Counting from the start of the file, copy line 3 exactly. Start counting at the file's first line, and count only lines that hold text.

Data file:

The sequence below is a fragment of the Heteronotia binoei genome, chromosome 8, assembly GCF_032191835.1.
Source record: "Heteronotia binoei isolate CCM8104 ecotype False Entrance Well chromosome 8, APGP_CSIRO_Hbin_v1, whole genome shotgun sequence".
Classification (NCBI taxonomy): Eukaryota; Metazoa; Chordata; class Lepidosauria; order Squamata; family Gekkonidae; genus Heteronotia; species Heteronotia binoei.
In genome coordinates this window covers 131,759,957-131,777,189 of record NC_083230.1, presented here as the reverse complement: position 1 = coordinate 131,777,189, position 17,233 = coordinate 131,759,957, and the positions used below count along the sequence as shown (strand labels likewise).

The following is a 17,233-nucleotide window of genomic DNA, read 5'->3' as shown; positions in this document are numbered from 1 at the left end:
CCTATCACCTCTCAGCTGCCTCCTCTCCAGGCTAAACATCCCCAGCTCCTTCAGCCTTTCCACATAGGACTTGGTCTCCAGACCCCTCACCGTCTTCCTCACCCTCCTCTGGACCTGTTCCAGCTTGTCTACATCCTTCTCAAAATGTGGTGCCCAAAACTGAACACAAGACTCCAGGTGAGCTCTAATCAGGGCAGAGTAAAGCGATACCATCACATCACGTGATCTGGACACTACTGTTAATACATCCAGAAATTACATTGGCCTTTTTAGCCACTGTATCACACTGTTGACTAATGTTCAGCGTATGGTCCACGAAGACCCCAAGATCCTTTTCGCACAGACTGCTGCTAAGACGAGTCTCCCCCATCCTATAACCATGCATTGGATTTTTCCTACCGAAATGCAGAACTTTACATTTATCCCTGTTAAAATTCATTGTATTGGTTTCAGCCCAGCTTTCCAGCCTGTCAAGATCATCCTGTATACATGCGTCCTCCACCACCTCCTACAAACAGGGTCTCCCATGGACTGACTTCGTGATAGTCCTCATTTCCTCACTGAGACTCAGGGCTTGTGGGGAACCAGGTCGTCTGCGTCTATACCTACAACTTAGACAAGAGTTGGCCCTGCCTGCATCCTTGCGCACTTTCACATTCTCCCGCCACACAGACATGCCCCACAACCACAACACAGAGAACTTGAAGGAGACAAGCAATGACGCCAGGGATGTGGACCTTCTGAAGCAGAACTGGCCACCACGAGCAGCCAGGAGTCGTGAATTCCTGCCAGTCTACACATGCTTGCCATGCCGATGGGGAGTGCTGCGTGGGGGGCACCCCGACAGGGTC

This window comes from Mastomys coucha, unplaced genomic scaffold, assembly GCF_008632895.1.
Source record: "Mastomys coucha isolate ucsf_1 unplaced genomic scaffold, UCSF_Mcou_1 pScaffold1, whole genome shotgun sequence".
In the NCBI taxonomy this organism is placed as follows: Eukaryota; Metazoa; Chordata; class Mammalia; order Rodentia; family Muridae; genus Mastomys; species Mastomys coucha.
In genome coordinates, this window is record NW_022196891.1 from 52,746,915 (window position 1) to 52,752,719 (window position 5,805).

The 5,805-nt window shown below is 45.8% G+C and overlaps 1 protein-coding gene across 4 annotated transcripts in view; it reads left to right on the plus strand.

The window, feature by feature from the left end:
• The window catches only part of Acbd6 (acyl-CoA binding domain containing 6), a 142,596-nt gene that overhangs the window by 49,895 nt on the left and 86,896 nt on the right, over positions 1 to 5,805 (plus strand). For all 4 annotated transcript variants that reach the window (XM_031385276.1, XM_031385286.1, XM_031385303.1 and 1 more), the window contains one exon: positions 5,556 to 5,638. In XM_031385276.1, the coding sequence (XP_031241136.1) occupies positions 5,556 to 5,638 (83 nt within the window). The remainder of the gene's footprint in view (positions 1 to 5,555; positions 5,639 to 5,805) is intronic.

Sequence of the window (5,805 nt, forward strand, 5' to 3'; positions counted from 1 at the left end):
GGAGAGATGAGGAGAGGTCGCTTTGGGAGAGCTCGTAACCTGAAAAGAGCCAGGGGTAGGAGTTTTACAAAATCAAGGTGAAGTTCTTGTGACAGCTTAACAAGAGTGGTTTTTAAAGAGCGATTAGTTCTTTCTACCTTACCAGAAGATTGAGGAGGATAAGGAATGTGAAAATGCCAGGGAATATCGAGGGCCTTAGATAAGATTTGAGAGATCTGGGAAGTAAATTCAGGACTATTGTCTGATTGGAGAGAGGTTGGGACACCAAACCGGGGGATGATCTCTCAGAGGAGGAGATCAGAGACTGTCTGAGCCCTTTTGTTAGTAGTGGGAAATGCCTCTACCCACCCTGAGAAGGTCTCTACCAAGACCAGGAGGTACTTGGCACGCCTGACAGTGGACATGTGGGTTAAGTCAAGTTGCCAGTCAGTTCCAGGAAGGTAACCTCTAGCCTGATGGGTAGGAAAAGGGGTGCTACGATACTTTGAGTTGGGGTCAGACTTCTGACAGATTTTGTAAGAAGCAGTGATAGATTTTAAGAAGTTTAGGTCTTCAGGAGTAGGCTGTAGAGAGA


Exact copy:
Classification (NCBI taxonomy): Eukaryota; Metazoa; Chordata; class Lepidosauria; order Squamata; family Gekkonidae; genus Heteronotia; species Heteronotia binoei.